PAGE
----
Is immersion, and are haptics, still relevant?
Sony has recently revealed their new controller... and it looks like they've replaced the usual rumble pad with actual haptics and force feedback. In their blog post, Sony detailed the "variety of powerful sensations" haptic feedback can bring to gameplay, like "the slow grittiness of driving a car through mud." Haptic feedback is the same technology behind the Nintendo Switch's HD rumble and we know the Xbox Series X controller will make use of it as well.
Probably the most famous haptic controller in this community will be the Microsoft Sidewinder Force Feedback 2, which hasn't been available commercially since 2003. This controller is now much sought after by a relatively small group of people, and although haptic feedback is not widely supported, it is still incorporated into some of the more detailed flight sims even after 20 years.
So what were some of the features that this provided? It's been a long time since I let mine go, but I do remember the demos which were part of the joysticks toolkit. This allowed you to feel simulated experiences such as a something similar to dragging a pencil over corrugated cardboard (intermittent resistance), feeling a difficult spot within the joysticks range of motion, resistance in one direction, etc. It might be nostalgia, but I definitely recall being impressed by these demonstrations. I was even more impressed when I fired it up in my first flight simulation haptic experience. I had never had the experience of fighting the winds before and it was obviously something that Microsoft had spend time refining.
So why, if this controller was as legendary as its fans would tell you, did it die off? Patents. The company Immersion Technology had developed the technology and owned the patents to it, and Microsoft and Sony were not paying to license the patents. It would be easy to see this is a patent troll manoeuvre, however the truth is that without these licenses, innovations would probably be fewer and far between. There were a number of court cases, Microsoft settled early paying a dividend and purchasing a portion of the company. Sony were more resistant. The court cases went on for a number of years, during which they were appealing a court decision that would have ceased production of the PlayStation line until the patented technology was removed. Eventually it all closed down and while it never really made any big headlines, even those outlets following the situation lost interest. No console had haptic feedback, favouring the rumble technology instead, and immersion continued to produce technology aimed towards industrial production and military products.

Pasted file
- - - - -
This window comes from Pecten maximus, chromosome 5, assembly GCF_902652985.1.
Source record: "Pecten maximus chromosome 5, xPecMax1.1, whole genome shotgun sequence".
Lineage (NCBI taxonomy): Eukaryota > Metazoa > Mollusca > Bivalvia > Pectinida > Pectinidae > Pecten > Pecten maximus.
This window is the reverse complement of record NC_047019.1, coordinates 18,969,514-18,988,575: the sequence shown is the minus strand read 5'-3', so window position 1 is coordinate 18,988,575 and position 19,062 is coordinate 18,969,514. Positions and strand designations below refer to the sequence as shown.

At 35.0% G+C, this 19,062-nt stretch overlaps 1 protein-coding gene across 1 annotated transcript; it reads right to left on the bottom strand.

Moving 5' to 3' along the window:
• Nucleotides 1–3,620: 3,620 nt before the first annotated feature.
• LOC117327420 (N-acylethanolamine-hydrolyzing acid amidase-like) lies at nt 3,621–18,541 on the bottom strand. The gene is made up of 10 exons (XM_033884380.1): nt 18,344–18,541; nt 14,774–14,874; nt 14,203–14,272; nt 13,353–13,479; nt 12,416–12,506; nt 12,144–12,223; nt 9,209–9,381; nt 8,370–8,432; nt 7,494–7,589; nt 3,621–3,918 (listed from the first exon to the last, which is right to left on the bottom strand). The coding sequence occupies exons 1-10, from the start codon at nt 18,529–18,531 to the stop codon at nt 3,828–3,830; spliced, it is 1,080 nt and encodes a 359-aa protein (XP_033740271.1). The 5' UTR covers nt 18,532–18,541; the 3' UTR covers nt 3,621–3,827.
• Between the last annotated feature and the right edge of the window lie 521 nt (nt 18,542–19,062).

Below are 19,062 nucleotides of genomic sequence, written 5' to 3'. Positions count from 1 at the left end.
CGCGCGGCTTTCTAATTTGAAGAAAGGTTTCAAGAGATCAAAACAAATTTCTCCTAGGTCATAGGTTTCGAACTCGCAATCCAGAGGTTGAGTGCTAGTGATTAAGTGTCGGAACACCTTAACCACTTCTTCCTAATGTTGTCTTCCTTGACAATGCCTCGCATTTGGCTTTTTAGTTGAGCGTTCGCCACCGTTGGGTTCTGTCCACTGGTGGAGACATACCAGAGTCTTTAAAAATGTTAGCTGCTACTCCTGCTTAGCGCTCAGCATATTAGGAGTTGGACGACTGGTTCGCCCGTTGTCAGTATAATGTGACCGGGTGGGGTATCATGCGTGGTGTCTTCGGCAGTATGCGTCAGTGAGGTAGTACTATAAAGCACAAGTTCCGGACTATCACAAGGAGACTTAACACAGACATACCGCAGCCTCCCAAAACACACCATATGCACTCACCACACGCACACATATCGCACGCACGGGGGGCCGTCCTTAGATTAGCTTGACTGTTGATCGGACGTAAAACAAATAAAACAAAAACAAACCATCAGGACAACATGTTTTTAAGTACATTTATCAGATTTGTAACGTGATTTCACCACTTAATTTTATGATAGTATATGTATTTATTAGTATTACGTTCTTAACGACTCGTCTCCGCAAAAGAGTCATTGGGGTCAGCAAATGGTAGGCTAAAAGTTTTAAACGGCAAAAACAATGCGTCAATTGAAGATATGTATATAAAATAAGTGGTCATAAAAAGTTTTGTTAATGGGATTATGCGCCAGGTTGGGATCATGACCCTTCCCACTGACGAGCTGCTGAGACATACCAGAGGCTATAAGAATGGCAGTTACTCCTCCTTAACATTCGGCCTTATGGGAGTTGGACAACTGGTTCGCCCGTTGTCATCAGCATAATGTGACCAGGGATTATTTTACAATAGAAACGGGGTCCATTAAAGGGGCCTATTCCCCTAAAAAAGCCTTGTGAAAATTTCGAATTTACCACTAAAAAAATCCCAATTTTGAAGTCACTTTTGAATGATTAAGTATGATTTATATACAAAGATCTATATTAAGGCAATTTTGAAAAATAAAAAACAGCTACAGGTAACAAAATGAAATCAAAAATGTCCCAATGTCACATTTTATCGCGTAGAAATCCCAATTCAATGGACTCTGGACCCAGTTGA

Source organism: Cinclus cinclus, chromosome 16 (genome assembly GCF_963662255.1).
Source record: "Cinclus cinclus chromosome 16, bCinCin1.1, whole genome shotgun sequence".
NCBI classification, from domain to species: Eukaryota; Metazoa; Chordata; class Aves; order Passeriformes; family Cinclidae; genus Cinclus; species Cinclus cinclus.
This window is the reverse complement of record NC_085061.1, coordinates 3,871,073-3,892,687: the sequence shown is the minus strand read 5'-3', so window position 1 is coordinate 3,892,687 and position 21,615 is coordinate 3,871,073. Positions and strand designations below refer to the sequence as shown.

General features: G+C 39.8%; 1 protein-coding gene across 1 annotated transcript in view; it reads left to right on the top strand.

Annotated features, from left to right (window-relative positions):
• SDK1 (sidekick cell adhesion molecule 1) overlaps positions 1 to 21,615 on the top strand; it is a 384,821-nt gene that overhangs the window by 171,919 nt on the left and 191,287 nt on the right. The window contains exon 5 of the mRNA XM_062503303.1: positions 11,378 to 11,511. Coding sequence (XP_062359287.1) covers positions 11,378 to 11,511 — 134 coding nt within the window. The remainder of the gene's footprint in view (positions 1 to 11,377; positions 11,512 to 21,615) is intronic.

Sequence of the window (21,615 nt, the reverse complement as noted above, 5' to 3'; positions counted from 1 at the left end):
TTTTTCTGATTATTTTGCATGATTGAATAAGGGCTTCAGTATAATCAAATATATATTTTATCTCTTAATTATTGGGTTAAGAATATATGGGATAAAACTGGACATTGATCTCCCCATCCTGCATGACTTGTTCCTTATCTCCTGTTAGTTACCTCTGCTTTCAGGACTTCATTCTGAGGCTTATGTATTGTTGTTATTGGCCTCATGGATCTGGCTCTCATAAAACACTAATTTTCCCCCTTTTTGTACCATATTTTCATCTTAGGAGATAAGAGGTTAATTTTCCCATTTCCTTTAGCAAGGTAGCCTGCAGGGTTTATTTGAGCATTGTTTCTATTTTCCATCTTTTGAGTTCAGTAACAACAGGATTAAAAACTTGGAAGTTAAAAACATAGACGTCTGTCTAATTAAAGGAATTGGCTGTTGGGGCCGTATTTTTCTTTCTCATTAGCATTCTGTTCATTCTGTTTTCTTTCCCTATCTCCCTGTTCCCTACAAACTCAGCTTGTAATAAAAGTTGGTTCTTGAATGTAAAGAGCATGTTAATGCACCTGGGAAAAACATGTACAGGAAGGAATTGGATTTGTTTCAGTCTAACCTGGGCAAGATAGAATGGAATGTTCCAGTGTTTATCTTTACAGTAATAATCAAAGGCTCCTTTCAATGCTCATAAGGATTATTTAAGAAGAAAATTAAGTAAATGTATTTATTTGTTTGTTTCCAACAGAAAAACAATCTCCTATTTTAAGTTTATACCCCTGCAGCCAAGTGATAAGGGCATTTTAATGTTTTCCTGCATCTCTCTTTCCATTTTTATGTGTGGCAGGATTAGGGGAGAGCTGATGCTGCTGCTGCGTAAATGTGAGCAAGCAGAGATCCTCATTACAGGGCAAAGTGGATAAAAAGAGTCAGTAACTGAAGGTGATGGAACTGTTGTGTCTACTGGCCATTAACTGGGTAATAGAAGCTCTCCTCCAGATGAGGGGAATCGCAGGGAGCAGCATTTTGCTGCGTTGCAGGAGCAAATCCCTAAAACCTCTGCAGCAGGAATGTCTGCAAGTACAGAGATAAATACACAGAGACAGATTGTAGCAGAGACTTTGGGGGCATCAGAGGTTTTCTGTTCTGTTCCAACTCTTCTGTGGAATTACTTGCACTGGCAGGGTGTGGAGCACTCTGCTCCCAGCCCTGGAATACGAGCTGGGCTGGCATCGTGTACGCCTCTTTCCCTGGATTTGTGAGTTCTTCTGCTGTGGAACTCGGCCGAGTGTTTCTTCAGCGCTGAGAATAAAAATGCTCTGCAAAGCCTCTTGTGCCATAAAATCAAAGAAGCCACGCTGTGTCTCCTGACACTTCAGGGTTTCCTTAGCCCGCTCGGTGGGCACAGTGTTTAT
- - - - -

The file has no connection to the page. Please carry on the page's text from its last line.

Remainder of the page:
Now we're caught up in the timeline, what is the latest development? The patents for a number of applications for haptic technology, including those used in the Sidewinder FF, have finally expired after being extended by the holding company. Those die hard fans have been theorising about a resurgence of this niche technology. However there has largely been radio silence on the subject. Theory-crafting was simply that. Until the consoles announced that they were going to be providing their own haptics.
This changes the lay of the land. As any good PC gamer knows (even if they may not like it) a large portion of the industry is motivated by console technologies above those on PC. There are always areas which are PC-centric, and the PC is always at the forefront of the technology curve, but frankly consoles and mobiles are where the big money is these days. And you can't argue with profits.
So with this possibly becoming something that will be developed for and supported again, the big question is; Is it still relevant? And how would we want it to be implemented?
This isn't an attempt at an opinion piece, although my opinion will bleed into it. I'm genuinely interested in whether or not this has piqued enough curiosity for people to vote with their wallets. How will people want it to apply to Star Citizen, if it is implemented? Feeling the buffeting of atmosphere and the kiss of the tarmac when flying on atmosphere and landing? Simulating faults in the system making controls sluggish and less responsive? Or perhaps something more in-depth?
Is this even relevant enough for people to notice?
I look forward to your comments, if any.